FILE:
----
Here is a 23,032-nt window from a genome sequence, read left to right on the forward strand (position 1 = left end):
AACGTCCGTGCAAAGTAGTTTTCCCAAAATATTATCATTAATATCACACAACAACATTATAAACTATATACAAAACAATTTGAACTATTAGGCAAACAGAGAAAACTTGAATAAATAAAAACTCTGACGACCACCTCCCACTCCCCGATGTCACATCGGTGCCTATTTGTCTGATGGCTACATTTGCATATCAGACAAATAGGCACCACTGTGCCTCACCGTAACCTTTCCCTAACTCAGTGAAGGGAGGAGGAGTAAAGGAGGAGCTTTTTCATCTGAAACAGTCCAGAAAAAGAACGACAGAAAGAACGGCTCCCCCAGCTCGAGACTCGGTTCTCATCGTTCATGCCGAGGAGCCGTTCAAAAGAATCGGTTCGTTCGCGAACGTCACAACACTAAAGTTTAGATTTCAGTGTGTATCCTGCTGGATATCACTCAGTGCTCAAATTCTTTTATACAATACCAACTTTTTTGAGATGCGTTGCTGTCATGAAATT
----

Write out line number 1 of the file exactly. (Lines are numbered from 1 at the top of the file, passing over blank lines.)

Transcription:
Here is a 23,032-nt window from a genome sequence, read left to right on the forward strand (position 1 = left end):